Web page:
The genera Drimys, Ilex, Clethra, Meliosma, Cyathea, Miconia, Prunus, Roupala, and Rhamnus, all of which were sampled in our study, are considered diagnostic of neotropical cloud forests (Webster 1995). One of those genera (Miconia) has been listed as typical of montane forests in southeastern Brazil, as have the genera Eugenia, Ocotea, Myrcia, Mollinedia, Solanum, Tibouchina, Psychotria, Maytenus, Marlierea, Myrsine, Myrceugenia, Rudgea, and Symplocos (Oliveira-Filho & Fontes 2000). At the Itamonte site, we sampled several of the species listed by Oliveira-Filho & Fontes (2000) as indicator species of montane forests (semideciduous and ombrophilous forests) within the Atlantic Forest Biome: Byrsonima laxiflora, Calyptranthes clusiifolia, Clethra scabra, Daphnopsis fasciculata, Drimys brasiliensis, Heisteria silvianii, Maytenus salicifolia, Ouratea semiserrata, Pimenta pseudocaryophyllus, Siphoneugena widgreniana, and Symplocos celastrinea. Some of the species found to be common to all of the cloud forests compared in the present study-Cabralea canjerana, Lamanonia ternata, Myrcia splendens, Myrsine umbellata, and Prunus myrtifolia-were not mentioned by Bertoncello et al. (2011) or Oliveira-Filho & Fontes (2000) as being preferred species of cloud forests. However, our findings suggest that these species are in fact associated with such forests. The fact that Myrsine umbellata had high importance values in three of the cloud forests evaluated demonstrates the importance of this species not only floristically but also in the structural organization of these communities. In a study employing two-way indicator species analysis, Bertoncello et al. (2011) identified the species Blepharocalyx salicifolius, Citronella paniculata, and Rhamnus sphaerosperma (all sampled in the present study) as preferred species for occurrence in cloud forests within the Atlantic Forest Biome in southern and southeastern Brazil, as well as identifying Drimys brasiliensis as indicative of cloud forests. The authors demonstrated that cloud forests form a distinct floristic and phytogeographic unit.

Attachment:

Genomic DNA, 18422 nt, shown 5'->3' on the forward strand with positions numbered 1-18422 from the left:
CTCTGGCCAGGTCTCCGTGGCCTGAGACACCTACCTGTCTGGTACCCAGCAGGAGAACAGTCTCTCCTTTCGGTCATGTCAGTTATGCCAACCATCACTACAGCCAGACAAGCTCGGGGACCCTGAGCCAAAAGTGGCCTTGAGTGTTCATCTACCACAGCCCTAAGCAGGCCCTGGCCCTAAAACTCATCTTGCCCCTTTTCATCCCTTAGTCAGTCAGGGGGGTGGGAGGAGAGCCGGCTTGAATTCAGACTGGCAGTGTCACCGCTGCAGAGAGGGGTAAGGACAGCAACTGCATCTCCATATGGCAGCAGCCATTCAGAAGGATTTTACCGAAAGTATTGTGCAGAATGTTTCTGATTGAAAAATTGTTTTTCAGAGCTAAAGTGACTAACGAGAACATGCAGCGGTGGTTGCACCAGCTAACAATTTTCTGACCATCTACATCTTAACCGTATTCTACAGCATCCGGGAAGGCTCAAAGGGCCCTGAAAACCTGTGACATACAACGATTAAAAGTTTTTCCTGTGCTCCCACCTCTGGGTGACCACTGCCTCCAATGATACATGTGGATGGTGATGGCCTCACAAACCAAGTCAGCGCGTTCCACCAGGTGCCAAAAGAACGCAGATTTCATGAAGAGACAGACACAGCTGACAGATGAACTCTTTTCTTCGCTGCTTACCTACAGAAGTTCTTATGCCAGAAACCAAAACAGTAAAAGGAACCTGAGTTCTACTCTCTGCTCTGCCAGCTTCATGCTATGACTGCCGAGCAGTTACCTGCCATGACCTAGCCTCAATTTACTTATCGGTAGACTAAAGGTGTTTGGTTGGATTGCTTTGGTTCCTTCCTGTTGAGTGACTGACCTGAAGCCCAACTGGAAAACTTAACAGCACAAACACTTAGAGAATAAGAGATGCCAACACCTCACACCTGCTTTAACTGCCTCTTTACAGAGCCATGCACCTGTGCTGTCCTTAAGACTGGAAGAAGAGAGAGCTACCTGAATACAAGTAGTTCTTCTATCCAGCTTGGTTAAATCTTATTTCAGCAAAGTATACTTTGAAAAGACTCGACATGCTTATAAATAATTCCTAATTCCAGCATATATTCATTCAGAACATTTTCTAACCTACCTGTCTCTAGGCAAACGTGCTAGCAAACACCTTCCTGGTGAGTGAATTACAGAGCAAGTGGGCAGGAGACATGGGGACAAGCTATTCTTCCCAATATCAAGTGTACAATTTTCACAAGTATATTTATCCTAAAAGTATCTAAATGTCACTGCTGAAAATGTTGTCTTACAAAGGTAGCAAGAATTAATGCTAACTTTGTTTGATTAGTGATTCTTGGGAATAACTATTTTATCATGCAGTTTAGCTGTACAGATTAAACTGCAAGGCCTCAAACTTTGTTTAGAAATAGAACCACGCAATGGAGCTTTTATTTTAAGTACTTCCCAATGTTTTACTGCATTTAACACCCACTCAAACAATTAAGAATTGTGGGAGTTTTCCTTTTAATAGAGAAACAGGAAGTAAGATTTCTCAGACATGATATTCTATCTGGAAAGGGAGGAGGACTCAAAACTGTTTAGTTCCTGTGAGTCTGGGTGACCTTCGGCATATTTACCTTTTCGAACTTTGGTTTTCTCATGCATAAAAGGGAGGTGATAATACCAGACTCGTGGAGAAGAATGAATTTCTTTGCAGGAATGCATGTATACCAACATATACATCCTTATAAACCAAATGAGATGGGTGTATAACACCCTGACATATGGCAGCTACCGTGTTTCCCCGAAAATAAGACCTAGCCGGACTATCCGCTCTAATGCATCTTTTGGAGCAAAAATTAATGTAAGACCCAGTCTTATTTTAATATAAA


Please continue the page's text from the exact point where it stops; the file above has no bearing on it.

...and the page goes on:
The CCA failed to detect any gradients of vegetation or soil, indicating the homogeneity of the community studied, in terms of those variables. However, Meirelles et al. (2008) found variations in forest structure and high species turnover along a short elevational gradient (1820-1940 m) in Monte Verde. According to the authors, that is due to the fact that the plots located at the lower elevations were close to a stream, whereas those located at the higher elevations were more exposed to the wind. In the forest communities of Bocaina de Minas and Poços de Caldas, both of which are at the lower elevations of the Serra da Mantiqueira, Carvalho et al. (2005) and Costa et al. (2011), respectively, also found low species turnover, even when the plots were distributed along a soil gradient. Therefore, we can classify the Serra da Mantiqueira as environmentally heterogeneous, which makes it difficult to standardize the behavior of its tree community.

The forest in Itamonte is among the richest and most diverse cloud forests in the Serra da Mantiqueira, as previously demonstrated by Scheer et al. (2011). However, at Camanducaia-under like environmental conditions (at an elevation of 1900 m, over comparable soil, with a similar microclimate, and without an elevational gradient)-França & Stehmann (2004) reported low diversity and species richness, despite having evaluated a larger sample (1378 trees in a 0.75-ha area). Such a decrease in diversity at the upper elevations has been reported for other tropical mountain ranges (Gentry, 1995). Furthermore, the heterogeneity in the spatial organization in abundance and basal area of cloud forests communities evidence the importance of conservation of distinct remnant in function of structural variability.